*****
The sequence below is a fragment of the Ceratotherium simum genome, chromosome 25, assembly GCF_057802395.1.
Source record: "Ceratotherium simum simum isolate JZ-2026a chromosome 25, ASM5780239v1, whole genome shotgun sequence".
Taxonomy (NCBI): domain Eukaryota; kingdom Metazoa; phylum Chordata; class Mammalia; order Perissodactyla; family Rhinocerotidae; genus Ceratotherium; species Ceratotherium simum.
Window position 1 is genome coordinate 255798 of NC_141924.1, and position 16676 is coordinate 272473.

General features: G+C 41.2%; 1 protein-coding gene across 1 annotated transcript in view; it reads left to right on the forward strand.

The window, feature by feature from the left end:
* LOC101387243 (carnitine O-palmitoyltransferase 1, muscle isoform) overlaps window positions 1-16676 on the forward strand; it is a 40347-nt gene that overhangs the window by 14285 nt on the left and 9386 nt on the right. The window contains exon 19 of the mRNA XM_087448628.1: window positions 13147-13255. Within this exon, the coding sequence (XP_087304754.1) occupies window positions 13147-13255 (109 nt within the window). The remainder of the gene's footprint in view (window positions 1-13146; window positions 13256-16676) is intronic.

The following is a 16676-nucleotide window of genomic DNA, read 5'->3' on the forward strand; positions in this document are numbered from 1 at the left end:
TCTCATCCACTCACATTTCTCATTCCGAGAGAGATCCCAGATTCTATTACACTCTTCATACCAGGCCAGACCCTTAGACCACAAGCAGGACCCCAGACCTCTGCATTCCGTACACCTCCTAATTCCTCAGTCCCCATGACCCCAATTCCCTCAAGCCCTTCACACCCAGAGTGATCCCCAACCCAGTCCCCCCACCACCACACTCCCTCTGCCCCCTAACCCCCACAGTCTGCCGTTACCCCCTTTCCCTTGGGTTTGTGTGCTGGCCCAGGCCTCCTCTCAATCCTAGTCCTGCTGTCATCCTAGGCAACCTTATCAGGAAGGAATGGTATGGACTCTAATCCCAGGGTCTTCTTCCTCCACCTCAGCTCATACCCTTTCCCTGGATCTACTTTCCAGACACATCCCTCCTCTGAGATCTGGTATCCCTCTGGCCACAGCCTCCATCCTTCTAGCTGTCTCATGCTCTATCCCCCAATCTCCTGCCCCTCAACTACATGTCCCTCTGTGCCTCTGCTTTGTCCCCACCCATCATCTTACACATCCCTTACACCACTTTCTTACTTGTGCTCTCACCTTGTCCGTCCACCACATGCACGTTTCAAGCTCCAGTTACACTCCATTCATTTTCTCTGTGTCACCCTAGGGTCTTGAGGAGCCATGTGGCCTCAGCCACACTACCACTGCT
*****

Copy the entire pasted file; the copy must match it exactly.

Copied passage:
The sequence below is a fragment of the Ceratotherium simum genome, chromosome 25, assembly GCF_057802395.1.
Source record: "Ceratotherium simum simum isolate JZ-2026a chromosome 25, ASM5780239v1, whole genome shotgun sequence".
Taxonomy (NCBI): domain Eukaryota; kingdom Metazoa; phylum Chordata; class Mammalia; order Perissodactyla; family Rhinocerotidae; genus Ceratotherium; species Ceratotherium simum.
Window position 1 is genome coordinate 255798 of NC_141924.1, and position 16676 is coordinate 272473.

General features: G+C 41.2%; 1 protein-coding gene across 1 annotated transcript in view; it reads left to right on the forward strand.

The window, feature by feature from the left end:
* LOC101387243 (carnitine O-palmitoyltransferase 1, muscle isoform) overlaps window positions 1-16676 on the forward strand; it is a 40347-nt gene that overhangs the window by 14285 nt on the left and 9386 nt on the right. The window contains exon 19 of the mRNA XM_087448628.1: window positions 13147-13255. Within this exon, the coding sequence (XP_087304754.1) occupies window positions 13147-13255 (109 nt within the window). The remainder of the gene's footprint in view (window positions 1-13146; window positions 13256-16676) is intronic.

The following is a 16676-nucleotide window of genomic DNA, read 5'->3' on the forward strand; positions in this document are numbered from 1 at the left end:
TCTCATCCACTCACATTTCTCATTCCGAGAGAGATCCCAGATTCTATTACACTCTTCATACCAGGCCAGACCCTTAGACCACAAGCAGGACCCCAGACCTCTGCATTCCGTACACCTCCTAATTCCTCAGTCCCCATGACCCCAATTCCCTCAAGCCCTTCACACCCAGAGTGATCCCCAACCCAGTCCCCCCACCACCACACTCCCTCTGCCCCCTAACCCCCACAGTCTGCCGTTACCCCCTTTCCCTTGGGTTTGTGTGCTGGCCCAGGCCTCCTCTCAATCCTAGTCCTGCTGTCATCCTAGGCAACCTTATCAGGAAGGAATGGTATGGACTCTAATCCCAGGGTCTTCTTCCTCCACCTCAGCTCATACCCTTTCCCTGGATCTACTTTCCAGACACATCCCTCCTCTGAGATCTGGTATCCCTCTGGCCACAGCCTCCATCCTTCTAGCTGTCTCATGCTCTATCCCCCAATCTCCTGCCCCTCAACTACATGTCCCTCTGTGCCTCTGCTTTGTCCCCACCCATCATCTTACACATCCCTTACACCACTTTCTTACTTGTGCTCTCACCTTGTCCGTCCACCACATGCACGTTTCAAGCTCCAGTTACACTCCATTCATTTTCTCTGTGTCACCCTAGGGTCTTGAGGAGCCATGTGGCCTCAGCCACACTACCACTGCT